ITALY NEWS

Italy wired

German magazine touts the Boot's wifi networks
(issue no. 137/2011 / February 24, 2011)

A bit of good news about the Italian government for a change: a recent article in Der Spiegel praised Italian politicians for their successful efforts to establish free, citywide Internet networks.

 

In Ether with Your Espresso?, author Richard Meusers touts pilot projects in Rome and Florence that ‘show that a bit of creative thinking can make widespread free Internet access possible.' Meusers compares Germany's failed efforts to establish free W-Lan networks in its major cities to Italy's successful programs, saying that Italy is a country ‘where politicians seem to be much more committed to the idea. At the beginning of this year, ambitious projects aimed at creating citywide W-Lan launched in two locations. Now, both Rome and Florence are wireless.'

 

Meusers highlights Italy's most enviable pilot projects. Provincial president of Rome, Nicola Zingaretti, has worked effortlessly on wiring Rome, which now boasts the country's largest public wifi network, counting over 500 hotspots around the capital, including some 4,200 businesses. From Villa Borghese and Campo de' Fiori to the Colosseum to a host of bars, restaurants and hair salons, it will be possible to surf wireless and free of charge almost everywhere by year's end. Zingaretti is also in talks with the state railway to establish free wifi in train stations throughout the Rome province. 

Meusers cited another pilot project, recently launched by the Province of Rome, the region of Sardinia and the city of Venice: the countrywide Free Italia Wi-Fi initiative. Established in November 2010, its goal is to provide the entire country with free Internet access by connecting existing public wireless networks. The provinces of Florence, Prato, and Pistoia, which comprise the greater Florence area, recently announced their participation in the nationwide effort.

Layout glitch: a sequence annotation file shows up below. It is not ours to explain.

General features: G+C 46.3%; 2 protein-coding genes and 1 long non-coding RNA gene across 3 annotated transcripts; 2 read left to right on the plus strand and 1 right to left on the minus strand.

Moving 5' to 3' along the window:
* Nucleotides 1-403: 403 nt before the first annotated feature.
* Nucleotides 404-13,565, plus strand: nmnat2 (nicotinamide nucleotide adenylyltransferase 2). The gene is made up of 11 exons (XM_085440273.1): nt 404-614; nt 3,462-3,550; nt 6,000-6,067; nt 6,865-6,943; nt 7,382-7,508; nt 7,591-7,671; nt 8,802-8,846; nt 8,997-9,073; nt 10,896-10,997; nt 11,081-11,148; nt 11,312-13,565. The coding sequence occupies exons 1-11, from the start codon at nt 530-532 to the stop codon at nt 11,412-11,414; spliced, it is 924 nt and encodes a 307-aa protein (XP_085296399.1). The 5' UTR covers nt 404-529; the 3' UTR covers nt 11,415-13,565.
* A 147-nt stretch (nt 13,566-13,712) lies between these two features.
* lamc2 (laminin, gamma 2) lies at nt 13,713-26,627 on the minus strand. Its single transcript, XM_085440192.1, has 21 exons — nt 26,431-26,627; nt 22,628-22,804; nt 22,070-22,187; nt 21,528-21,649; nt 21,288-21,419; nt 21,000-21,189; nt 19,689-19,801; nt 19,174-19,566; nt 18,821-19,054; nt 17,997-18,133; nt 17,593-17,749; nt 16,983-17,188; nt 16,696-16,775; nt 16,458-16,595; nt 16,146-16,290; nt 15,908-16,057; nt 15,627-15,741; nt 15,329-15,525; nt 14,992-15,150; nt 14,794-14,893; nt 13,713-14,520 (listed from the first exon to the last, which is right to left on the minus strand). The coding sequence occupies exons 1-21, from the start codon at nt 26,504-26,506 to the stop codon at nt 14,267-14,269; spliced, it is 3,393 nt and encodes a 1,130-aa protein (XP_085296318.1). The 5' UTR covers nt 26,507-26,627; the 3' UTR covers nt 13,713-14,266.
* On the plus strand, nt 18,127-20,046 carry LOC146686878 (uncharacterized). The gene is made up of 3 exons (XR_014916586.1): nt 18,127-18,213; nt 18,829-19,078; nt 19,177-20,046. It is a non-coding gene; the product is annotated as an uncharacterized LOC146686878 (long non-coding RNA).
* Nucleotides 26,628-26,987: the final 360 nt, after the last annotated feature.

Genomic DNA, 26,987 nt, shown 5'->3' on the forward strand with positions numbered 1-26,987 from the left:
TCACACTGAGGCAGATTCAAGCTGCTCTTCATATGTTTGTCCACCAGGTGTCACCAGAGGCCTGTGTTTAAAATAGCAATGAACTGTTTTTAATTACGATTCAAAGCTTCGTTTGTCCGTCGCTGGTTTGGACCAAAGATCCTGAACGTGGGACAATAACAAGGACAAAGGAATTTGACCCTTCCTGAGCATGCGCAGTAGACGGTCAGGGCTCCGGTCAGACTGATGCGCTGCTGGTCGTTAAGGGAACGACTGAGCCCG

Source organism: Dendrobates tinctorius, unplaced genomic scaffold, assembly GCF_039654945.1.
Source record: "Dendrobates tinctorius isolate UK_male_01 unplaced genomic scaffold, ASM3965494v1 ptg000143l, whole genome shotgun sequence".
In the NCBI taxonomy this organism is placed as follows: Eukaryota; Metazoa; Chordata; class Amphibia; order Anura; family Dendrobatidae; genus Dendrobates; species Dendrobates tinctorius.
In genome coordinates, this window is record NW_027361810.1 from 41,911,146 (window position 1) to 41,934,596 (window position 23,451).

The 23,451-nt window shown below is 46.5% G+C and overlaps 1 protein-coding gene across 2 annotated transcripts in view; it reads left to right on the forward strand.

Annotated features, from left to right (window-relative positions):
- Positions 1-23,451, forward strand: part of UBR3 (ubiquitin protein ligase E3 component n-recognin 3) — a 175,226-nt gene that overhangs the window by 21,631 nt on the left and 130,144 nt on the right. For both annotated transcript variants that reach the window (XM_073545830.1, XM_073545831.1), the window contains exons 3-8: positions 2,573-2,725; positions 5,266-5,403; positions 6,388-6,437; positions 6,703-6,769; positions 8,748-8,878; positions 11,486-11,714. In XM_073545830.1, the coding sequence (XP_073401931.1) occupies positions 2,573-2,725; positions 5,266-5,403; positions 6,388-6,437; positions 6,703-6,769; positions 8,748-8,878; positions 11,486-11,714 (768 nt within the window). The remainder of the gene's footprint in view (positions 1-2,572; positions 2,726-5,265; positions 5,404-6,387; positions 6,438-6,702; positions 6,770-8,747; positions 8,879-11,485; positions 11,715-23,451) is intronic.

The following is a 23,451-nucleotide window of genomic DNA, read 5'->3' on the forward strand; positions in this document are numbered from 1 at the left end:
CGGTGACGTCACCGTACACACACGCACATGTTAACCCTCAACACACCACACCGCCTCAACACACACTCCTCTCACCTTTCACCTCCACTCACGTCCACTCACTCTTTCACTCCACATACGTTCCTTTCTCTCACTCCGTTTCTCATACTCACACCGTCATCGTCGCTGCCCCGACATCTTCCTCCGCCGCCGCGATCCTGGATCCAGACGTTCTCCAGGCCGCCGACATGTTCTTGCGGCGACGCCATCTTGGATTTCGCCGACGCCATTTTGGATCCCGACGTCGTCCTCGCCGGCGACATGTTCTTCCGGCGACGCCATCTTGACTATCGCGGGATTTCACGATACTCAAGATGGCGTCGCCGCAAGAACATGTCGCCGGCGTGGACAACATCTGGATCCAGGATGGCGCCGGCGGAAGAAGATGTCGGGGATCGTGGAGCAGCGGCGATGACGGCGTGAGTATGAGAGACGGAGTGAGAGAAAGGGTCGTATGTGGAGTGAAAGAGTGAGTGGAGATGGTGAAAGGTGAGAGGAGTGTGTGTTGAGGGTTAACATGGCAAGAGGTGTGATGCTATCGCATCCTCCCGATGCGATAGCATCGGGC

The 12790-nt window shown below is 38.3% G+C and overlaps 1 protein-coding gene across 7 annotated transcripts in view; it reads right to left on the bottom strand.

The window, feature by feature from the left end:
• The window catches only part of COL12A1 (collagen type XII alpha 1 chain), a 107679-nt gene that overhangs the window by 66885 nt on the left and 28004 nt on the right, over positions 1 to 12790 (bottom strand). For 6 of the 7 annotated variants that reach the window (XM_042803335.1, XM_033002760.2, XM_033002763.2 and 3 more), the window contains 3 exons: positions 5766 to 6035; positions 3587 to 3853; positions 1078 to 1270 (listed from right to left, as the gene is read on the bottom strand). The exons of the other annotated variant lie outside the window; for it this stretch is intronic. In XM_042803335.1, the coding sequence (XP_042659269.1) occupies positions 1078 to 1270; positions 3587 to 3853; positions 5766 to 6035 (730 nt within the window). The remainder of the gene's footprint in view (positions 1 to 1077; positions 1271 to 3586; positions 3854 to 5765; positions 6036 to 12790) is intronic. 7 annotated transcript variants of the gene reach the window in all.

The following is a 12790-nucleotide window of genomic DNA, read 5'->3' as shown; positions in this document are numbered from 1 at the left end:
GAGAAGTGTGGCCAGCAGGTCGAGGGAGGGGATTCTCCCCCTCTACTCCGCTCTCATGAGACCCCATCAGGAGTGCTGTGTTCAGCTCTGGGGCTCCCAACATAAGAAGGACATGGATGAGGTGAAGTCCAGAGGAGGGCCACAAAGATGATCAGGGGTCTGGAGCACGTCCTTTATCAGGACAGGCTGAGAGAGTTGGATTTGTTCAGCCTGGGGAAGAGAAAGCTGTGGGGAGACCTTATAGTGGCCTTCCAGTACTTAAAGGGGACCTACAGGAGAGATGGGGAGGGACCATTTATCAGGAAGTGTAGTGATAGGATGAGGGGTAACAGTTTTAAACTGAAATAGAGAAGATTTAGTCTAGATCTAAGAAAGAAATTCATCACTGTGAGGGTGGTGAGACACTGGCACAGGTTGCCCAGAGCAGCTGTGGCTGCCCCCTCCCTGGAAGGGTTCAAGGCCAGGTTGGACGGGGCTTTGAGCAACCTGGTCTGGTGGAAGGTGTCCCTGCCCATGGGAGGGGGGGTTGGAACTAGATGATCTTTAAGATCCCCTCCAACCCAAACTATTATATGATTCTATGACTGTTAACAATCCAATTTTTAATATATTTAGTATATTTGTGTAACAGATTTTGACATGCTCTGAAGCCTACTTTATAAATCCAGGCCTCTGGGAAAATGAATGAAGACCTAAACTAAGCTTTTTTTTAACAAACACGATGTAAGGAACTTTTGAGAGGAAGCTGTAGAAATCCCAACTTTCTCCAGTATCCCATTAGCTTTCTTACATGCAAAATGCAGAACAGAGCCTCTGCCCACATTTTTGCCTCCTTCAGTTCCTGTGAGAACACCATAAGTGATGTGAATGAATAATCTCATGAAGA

Meusers praised also Florence for its recent efforts to extend the city's free wifi network along the Tramvia Line 1 route. ‘By the end of February, the city will select the company that will equip the city's 7.5 kilometre-long Tram Line No. 1 with wireless antennas and underground cabling. The project is expected to be completed by summer, at which time all light-rail passengers, the 14 stations along the route and residents within 100 meters of the line will have free Internet access,' the author wrote. This new service will flank the existing Firenze Wi-Fi initiative started by the city and Province of Florence in November 2009, which provides free, one-hour Internet access 24/7 in 12 of the city's major squares and parks (see TF 128 for more information).

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